A stuffed Great Dane is probably not what one expects to encounter at a museum honoring a famous artist, but that is exactly what visitors may encounter at the Andy Warhol Museum in Pittsburgh, Pennsylvania. More on the Great Dane in a minute.
Andy Warhol, celebrity pop artist, director and producer, passed away in 1987. He was a “prodigious collector,” which is to say that he was a hoarder, and the museum contains 608 “time capsules” to prove it. Starting in 1972, Warhol filled up boxes of all the material he had encountered throughout his life: Fan mail, photographs, newspaper articles, magazines, etc. One can almost picture him using his arm to shove everything on his desktop into a cardboard box set next to his desk. Little wonder that the Warhol Museum is the largest museum in North America dedicated to a single artist. It holds the film and video collection of 200 of Warhol’s famous “Screen Tests, 900 paintings, nearly 2,000 works on paper, over 1,000 published unique prints, 77 sculptures, 4,000 photographs, and over 4,350 Warhol films and videotaped works.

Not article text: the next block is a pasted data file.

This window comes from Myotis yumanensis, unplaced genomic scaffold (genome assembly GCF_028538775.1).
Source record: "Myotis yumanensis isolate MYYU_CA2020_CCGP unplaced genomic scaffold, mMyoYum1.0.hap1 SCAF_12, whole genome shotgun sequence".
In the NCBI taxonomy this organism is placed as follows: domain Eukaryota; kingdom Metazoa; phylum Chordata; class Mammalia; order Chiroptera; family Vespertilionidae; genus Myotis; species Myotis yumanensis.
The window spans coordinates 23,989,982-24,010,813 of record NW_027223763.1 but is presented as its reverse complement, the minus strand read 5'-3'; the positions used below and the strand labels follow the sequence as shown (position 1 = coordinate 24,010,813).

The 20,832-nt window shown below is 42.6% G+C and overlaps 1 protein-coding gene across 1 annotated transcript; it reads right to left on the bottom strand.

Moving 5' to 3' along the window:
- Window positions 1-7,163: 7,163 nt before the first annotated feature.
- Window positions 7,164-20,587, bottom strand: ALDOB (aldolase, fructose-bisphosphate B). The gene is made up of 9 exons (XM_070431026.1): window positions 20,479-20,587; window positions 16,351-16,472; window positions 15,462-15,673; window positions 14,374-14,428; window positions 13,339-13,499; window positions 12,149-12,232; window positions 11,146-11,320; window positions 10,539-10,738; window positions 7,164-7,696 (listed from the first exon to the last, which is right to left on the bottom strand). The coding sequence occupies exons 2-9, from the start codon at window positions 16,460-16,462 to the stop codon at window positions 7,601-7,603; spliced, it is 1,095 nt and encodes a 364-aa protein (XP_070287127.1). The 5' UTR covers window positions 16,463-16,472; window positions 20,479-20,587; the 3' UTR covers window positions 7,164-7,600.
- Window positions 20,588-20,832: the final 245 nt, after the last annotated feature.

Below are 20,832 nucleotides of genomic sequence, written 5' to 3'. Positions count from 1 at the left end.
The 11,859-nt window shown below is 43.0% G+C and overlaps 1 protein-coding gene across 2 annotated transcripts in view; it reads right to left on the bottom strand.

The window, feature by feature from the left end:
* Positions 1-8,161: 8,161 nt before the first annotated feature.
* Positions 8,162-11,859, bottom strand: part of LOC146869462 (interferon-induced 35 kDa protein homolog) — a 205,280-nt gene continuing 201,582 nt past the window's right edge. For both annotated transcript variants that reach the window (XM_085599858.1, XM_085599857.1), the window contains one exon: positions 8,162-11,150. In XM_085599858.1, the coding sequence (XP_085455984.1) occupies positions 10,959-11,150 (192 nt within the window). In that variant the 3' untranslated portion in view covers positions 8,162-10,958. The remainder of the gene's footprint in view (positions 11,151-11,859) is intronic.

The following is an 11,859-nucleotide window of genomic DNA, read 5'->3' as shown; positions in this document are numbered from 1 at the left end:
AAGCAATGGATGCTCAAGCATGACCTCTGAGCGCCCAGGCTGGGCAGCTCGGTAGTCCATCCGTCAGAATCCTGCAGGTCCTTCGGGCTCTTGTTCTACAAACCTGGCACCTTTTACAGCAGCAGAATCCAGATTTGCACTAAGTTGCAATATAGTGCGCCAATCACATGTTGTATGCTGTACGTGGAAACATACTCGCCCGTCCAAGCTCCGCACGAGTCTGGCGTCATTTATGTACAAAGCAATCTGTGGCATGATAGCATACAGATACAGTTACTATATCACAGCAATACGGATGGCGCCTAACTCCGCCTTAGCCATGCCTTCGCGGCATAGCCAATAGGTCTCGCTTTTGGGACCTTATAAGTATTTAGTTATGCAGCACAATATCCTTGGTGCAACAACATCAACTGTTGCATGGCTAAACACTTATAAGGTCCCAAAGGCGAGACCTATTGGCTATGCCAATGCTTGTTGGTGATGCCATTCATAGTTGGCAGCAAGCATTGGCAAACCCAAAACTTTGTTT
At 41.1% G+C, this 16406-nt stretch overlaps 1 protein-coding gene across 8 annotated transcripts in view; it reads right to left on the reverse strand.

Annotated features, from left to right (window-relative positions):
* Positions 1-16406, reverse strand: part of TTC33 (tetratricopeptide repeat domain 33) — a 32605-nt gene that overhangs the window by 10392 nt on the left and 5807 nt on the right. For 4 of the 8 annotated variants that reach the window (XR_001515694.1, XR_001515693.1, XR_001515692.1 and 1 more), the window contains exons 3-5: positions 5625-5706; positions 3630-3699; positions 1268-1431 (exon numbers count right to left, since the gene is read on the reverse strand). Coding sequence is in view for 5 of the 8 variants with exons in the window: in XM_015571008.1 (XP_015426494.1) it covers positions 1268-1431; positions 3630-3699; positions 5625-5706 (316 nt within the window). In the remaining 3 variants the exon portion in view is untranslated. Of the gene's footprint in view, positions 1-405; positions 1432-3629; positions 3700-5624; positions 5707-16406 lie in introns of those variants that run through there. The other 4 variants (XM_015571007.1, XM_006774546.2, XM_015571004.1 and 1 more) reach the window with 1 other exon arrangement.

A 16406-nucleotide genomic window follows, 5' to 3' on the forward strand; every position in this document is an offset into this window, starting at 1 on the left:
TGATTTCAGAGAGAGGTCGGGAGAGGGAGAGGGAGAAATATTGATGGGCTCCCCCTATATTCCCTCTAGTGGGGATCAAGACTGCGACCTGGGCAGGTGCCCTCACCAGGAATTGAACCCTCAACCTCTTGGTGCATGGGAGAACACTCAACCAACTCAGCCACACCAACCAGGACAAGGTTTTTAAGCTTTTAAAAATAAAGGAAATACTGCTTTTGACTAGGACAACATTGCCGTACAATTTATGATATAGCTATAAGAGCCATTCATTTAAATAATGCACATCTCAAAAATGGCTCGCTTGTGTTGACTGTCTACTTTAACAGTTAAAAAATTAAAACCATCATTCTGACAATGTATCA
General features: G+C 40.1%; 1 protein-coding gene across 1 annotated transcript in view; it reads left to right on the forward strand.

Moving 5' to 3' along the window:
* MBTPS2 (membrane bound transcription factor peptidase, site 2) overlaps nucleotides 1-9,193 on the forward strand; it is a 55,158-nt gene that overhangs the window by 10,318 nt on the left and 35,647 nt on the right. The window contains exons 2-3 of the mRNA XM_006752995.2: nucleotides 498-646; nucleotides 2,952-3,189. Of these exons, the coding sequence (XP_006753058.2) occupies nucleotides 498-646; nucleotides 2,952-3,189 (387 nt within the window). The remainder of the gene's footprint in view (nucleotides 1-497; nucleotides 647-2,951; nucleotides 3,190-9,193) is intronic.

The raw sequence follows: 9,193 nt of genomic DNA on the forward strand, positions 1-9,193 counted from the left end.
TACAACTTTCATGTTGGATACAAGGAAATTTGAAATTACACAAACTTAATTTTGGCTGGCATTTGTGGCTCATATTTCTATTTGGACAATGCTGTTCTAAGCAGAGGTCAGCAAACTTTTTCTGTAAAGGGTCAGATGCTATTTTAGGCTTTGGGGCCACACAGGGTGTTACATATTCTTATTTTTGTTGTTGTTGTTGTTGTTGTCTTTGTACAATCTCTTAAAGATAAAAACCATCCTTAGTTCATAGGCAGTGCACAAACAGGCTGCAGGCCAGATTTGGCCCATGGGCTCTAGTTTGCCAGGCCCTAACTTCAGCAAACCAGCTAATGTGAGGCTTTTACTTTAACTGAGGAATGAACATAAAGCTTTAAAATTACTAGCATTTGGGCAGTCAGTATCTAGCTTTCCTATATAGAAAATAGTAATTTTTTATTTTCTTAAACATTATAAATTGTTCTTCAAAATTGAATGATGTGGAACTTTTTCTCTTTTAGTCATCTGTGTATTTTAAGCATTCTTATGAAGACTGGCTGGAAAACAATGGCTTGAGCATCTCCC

Plus one stuffed Great Dane named “Cecil.”
Back in 2008, the Museum held a special exhibition entitled “Canis Major: Warhol’s Dogs and Cats (and other party animals),” to pay homage to Warhol’s favorite animals that had been documented and captured in photographs and prints by the artist. The exhibition displayed Warhol’s collection of taxidermied creatures, including Cecil the Great Dane, who is said to have “guarded” Warhol’s studio from 1969 to 1987.
Warhol had purchased Cecil for $300 in the late 1960s from an antiques dealer who claimed (winkie winkie) that the dog had once been owned by Hollywood movie mogul, Cecil B. DeMille. Cecil’s real name was “Ador Tipp Topp,” a dog born in Germany in 1921 and purchased as a puppy by an American who entered him in many competitions, including Westminster where he won a blue ribbon. Cecil had been a multi-ribbon show champion, and upon his death in 1929, he was stuffed as part of a Dog Hall of Fame at Yale University’s Peabody Museum which closed in 1964.
By the 1960s, the collection had been relocated to storage, and Ador’s remains were sold to a Yale drama student for ten dollars. The dog was eventually passed on to an antiques dealer, who made the claim about filmmaker Cecil B. DeMille – Warhol believed the story. He bought the dog in the late 1960s for 300 dollars, and it’s believed that the antiques dealer made 290 dollars on the deal.